Two paragraphs ago, we established that every debit needs a corresponding credit and that if we are to expense options, we have to put the credit on the balance sheet otherwise nothing happens. Now, ignoring stuff like contra-assets (accumulated depreciation for example), the balance sheet can be said to be made of assets, liabilities and equity. The asset side is the home of debits while the liabilities and equity generally carry credit balances. Trust us when we say that the credit we get with stock option expensing isn’t a liability so we need to shove this puppy into the equity section.

    In the name of the perceived greater good (stomping out exorbitant stock option grants to a small group of overcompensated management in a select group of firms), the expensing of stock options has made a complete and total mess out of the equity section of the balance sheet. Grossing up the stockholders equity section of the balance sheet (that is what that rascal credit does after all) in order to record an expense for stock options on the income statement (the debit we all seem to want) completes our journey down this accounting rabbit hole and it is about time for tea. Just as grossing up stockholders equity may make no sense, there was little rhyme or reason in Wonderland, tea was at 6:00 and according to the Mad Hatter, it was perpetually 6:00 for no other reason than the Mad Hatter said it was. At the Mad Hatter’s party, only one person got a clean cup, but that is a story for another day.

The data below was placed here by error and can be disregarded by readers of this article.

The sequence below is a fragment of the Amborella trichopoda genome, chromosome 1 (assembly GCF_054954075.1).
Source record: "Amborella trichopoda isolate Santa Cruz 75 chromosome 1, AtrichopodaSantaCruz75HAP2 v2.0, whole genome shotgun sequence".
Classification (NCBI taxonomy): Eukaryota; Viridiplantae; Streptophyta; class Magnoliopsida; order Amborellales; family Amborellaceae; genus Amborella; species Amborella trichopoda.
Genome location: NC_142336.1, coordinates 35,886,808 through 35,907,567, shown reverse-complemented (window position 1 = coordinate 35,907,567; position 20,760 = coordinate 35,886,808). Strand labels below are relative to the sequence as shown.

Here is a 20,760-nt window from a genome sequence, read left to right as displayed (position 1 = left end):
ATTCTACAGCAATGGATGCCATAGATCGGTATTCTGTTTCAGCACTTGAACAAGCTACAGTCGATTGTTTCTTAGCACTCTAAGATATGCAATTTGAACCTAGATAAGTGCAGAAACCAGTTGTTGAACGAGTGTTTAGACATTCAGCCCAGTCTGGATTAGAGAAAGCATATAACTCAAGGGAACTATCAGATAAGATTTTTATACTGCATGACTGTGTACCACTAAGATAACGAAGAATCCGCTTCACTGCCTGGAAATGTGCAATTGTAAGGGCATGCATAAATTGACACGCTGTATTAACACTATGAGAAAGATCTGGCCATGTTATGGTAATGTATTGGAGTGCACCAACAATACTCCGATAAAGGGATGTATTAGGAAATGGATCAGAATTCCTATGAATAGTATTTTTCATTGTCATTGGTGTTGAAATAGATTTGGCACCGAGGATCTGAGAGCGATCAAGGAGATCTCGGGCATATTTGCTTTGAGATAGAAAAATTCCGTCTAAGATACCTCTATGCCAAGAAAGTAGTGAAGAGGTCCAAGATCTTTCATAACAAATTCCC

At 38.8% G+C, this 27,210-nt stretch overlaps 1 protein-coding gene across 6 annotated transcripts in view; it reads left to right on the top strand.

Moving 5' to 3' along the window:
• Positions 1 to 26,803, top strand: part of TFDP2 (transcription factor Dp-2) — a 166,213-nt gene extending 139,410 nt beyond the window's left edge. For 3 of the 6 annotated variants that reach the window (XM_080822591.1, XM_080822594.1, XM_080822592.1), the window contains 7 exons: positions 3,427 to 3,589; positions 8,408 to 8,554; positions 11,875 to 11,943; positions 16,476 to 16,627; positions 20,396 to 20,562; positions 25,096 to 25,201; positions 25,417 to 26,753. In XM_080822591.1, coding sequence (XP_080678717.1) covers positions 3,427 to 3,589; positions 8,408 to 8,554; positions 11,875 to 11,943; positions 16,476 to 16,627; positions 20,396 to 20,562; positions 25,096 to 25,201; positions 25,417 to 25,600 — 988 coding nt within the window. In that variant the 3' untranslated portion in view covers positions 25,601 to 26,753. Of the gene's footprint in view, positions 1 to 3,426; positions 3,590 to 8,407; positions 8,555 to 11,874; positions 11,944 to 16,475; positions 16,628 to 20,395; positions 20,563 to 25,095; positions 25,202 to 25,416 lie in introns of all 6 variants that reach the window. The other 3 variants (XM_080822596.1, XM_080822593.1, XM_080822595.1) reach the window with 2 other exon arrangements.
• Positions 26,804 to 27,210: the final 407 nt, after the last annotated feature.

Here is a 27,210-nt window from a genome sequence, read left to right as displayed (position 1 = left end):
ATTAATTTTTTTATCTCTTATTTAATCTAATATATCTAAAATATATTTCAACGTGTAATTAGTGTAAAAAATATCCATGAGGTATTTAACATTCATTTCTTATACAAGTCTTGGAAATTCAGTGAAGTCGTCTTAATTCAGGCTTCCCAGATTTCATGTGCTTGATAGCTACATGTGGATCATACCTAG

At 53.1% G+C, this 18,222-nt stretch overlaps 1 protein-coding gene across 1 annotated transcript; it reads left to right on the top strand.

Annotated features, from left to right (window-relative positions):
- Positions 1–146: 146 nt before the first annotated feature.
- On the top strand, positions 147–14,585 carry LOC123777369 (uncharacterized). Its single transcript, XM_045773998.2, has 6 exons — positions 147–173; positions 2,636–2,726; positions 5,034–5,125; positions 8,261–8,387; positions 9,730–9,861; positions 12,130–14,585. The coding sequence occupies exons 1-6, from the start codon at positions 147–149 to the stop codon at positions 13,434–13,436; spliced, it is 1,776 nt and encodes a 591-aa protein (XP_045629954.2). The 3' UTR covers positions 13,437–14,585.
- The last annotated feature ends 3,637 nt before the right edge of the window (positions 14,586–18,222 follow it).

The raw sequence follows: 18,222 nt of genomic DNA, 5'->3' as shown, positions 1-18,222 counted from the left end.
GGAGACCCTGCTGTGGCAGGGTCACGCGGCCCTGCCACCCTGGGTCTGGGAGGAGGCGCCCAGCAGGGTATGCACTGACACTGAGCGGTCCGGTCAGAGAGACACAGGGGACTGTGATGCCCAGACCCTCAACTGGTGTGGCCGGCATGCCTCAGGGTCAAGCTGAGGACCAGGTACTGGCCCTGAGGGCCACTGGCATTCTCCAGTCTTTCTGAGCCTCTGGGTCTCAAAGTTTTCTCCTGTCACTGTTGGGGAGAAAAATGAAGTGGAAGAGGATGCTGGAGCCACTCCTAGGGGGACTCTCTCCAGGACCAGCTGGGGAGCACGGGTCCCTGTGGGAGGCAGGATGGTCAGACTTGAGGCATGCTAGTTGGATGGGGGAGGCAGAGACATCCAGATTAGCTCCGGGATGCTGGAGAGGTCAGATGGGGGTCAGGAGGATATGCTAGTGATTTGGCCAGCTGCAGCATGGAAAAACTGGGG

Finally, we suspect that the reason things seem to work differently at the other companies you studied, has to do with the success of Expeditors and the fact that our unamortized option value is therefore fairly large according to Black Scholes. The more successful the company, the larger the likely unamortized value. The larger the unamortized value, the more options are initially excluded as anti-dilutive. “I want a clean cup,” interrupted the Hatter: “let’s all move one place on.”

    The most recent 8K tells an analyst that they don't like him and his investors are welcome any time, just not him.

    I don't believe in the end I agree with their argument and issuing restricted stock like Microsoft has, makes option expensing a non-issue anyway.


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    Disclaimer and Disclosure Analyses are prepared from sources and data believed to be reliable, but no representation is made as to their accuracy or completeness. I am not paid by covered companies. Strategies or ideas are presented for informational purposes and should not be used as a basis for any financial decisions.